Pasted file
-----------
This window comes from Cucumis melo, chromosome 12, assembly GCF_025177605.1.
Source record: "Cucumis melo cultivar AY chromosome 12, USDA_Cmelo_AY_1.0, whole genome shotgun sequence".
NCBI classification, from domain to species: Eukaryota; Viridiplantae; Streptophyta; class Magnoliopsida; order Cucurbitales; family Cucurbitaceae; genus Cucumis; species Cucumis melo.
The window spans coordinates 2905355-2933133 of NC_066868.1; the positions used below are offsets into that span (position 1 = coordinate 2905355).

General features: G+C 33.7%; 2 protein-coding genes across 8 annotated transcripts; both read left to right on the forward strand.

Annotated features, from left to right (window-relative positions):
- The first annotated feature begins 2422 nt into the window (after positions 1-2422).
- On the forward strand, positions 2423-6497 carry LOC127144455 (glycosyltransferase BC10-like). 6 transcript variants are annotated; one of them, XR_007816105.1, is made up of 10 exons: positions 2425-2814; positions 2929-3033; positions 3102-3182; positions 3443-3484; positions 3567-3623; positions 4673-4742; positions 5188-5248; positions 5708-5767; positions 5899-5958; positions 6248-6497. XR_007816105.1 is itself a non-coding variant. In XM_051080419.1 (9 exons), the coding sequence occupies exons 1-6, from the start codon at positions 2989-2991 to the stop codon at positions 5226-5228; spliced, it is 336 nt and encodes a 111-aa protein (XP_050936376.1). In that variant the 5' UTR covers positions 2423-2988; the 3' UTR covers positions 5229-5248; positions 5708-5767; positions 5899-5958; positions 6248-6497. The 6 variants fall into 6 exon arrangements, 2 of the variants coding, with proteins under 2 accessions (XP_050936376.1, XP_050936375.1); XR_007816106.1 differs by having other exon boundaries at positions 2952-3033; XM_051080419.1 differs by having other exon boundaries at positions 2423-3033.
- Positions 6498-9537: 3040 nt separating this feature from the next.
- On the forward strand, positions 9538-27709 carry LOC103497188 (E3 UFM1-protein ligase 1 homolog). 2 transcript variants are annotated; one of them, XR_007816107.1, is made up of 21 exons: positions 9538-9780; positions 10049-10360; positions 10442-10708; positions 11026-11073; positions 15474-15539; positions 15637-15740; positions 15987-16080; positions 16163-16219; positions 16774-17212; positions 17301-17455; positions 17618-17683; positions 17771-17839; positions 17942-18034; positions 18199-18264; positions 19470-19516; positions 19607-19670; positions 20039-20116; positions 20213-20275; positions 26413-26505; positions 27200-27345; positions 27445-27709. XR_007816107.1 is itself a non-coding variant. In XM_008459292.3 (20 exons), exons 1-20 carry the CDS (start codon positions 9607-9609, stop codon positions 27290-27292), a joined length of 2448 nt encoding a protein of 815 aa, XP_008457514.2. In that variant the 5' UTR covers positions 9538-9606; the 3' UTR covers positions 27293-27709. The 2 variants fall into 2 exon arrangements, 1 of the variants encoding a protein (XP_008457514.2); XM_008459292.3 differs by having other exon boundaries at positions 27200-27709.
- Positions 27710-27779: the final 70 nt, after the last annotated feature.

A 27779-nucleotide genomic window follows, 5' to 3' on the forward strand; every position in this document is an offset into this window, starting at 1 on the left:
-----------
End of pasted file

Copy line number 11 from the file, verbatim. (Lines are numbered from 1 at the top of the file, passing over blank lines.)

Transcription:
- Positions 27710-27779: the final 70 nt, after the last annotated feature.